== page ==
NTIS Reports of Possible Interest

Monday, August 4th, 2014

Big Data: Seizing Opportunities, Preserving Values.

Report produced in 2014 by the Executive Office of the President, Washington, DC.

A White House report on big data released May 1 concludes that the explosion of data in today’s world can be an unprecedented driver of social progress, but it also has the potential to eclipse basic civil rights and privacy protections. The report drew praise from business and technology groups for its grasp of how big data analytics could improve education and healthcare, uncover wasteful government spending, and help with the nation’s continuing economic recovery. But those same groups cautioned that government attempts to regulate data collection could interfere with productivity and job growth.

For NTIS Customers click here / For NTRL Customers click here

 

Frontiers in Massive Data Analysis.

Report produced in 2013 by the National Research Council, Washington, DC. Board on Mathematical Sciences.

Experiments, observations, and numerical simulations in many areas of science and business are currently generating terabytes of data, and in some cases are on the verge of generating petabytes and beyond. Analyses of the information contained in these data sets have already led to major breakthroughs in fields ranging from genomics to astronomy and high-energy physics and to the development of new information-based industries. Traditional methods of analysis have been based largely on the assumption that analysts can work with data within the confines of their own computing environment, but the growth of big data is changing that paradigm, especially in cases in which massive amounts of data are distributed across locations. While the scientific community and the defense enterprise have long been leaders in generating and using large data sets, the emergence of e-commerce and massive search engines has led other sectors to confront the challenges of massive data.

For NTIS Customers click here / For NTRL Customers click here

 

Data Mining Meets HCI: Making Sense of Large Graphs.

Report produced in 2012 by Carnegie Mellon Univ., Pittsburgh, PA. Machine Learning Department.

We have entered the age of big data. Massive datasets are now common in science, government and enterprises. Yet, making sense of these data remains a fundamental challenge. Where do we start our analysis. Where to go next. How to visualize our findings. We answers these questions by bridging Data Mining and Human-Computer Interaction (HCI) to create tools for making sense of graphs with billions of nodes and edges, focusing on (1) Attention Routing: we introduce this idea, based on anomaly detection, that automatically draws people’s attention to interesting areas of the graph to start their analyses. We present three examples Polonium unearths malware from 37 billion machine- file relationships NetProbe fingers bad guys who commit auction fraud. (2) Mixed-Initiative Sensemaking: we present two examples that combine machine inference and visualization to help users locate next areas of interest: Apolo guides users to explore large graphs by learning from few examples of user interest; Graphite finds interesting subgraphs, based on only fuzzy descriptions drawn graphically. (3) Scaling Up: we show how to enable interactive analytics of large graphs by leveraging Hadoop, staging of operations, and approximate computation. This thesis contributes to data mining, HCI, and importantly their intersection, including: interactive systems and algorithms that scale theories that unify graph mining approaches; and paradigms that overcome fundamental challenges in visual analytics. Our work is making impact to academia and society: Polonium protects 120 million people worldwide from malware; NetProbe made headlines on CNN, WSJ and USA Today; Pegasus won an open source software award; Apolo helps DARPA detect insider threats and prevent exfiltration. We hope our Big Data Mantra ‘Machine for Attention Routing Human for Interaction’ will inspire more innovations at the crossroad of data mining and HCI.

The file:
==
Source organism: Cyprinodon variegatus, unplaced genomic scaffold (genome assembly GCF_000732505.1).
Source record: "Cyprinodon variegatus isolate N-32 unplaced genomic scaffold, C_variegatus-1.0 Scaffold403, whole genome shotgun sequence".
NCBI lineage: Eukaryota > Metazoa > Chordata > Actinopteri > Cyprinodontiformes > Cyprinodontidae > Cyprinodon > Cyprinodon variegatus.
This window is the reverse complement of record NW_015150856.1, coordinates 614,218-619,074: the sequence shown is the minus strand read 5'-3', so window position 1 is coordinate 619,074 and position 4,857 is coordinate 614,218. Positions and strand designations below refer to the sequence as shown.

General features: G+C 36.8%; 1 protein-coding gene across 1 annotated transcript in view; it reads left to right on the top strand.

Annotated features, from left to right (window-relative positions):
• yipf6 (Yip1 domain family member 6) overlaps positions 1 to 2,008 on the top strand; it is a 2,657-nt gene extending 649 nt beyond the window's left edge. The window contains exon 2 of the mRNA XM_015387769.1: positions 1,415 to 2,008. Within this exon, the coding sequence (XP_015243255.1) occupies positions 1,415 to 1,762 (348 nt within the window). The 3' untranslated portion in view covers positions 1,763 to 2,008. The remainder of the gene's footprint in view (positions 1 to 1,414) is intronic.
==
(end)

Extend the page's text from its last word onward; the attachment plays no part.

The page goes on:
For NTIS Customers click here / For NTRL Customers click here

WHO Joins PubMed Central

Friday, July 11th, 2014

Global health authority, the World Health Organisation (WHO) announced the launch of a new open access policy in January 2014 to ensure the widespread dissemination of scientific research. The policy, which applies to all WHO-authored or WHO-funded research published in external journals and books, kicked into action on July 1, 2014.